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Session #24
Interviewee: Moe Foner
Interviewer: Dan North
Place: New York, New York
Date: March 9, 2001

Q:

This is Dan North interviewing Moe Foner on March 9, 2001, tape number four.

Today let's take kind of an impressionistic look back over fifty, sixty years in the labor movement. I wonder if you could talk about highlights, things that you remember, incidents, people, impressions, things that you're proud of, recollections that just come to your mind at this moment.

Foner:

Well, one of the things that always stood out in my mind was meeting a hospital worker at her home in 1959, and she worked at Knickerbocker Hospital. I had asked if I could--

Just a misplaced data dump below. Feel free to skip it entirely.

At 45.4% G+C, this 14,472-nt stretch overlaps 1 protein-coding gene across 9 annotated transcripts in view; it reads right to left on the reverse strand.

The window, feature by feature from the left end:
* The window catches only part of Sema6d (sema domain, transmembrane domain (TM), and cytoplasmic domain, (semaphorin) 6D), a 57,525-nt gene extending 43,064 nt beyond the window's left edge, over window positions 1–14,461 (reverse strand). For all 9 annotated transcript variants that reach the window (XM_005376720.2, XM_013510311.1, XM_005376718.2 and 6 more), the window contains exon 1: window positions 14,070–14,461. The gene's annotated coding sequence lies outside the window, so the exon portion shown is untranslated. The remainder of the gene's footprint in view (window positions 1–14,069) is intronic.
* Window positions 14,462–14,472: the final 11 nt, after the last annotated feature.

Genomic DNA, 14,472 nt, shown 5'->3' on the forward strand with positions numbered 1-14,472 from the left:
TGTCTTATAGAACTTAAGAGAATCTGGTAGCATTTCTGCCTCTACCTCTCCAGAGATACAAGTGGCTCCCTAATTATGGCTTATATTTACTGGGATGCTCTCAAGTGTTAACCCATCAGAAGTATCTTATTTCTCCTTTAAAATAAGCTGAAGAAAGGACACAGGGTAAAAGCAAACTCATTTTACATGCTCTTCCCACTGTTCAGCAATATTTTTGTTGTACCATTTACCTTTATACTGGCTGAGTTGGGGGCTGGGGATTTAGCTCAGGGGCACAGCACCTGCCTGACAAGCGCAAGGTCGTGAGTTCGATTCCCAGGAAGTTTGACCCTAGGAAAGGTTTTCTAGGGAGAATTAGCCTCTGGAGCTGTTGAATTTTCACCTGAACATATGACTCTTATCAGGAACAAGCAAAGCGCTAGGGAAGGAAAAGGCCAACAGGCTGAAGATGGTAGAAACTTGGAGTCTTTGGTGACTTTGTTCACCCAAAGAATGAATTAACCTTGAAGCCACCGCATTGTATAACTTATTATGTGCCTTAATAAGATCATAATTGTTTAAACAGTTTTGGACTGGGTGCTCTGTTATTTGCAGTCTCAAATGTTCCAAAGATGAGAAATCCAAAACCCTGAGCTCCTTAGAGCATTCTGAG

Q:

Knickerbocker in Upper Manhattan?

Foner:

In Harlem. She lived in Harlem, and I'd asked if I could come to interview her at home. The first time she said no, and the second time she said, “Okay, you can come on this night.” I prepared to meet with her. Now, prior to that, I and my friends and everybody I knew were anti-racist, but had never really been in direct contact with real workers, and this was one such realistic moment.

I came to meet with her, and the place was not exactly a penthouse. The walls were--the paint was peeling, the furniture was sort of shabby. She had obviously cleaned as best she could, and the kids were there. Their clothes were not very great, and she was dressed in simple clothing. I asked her about herself, and she began to tell me that she made $26 a week, that she was on supplementary welfare, but she was interested in the union and hoped that the union could bring better days for her and her family, and that was why she was walking the picket line outside of Knickerbocker Hospital. We weren't on strike; it was a demonstration.



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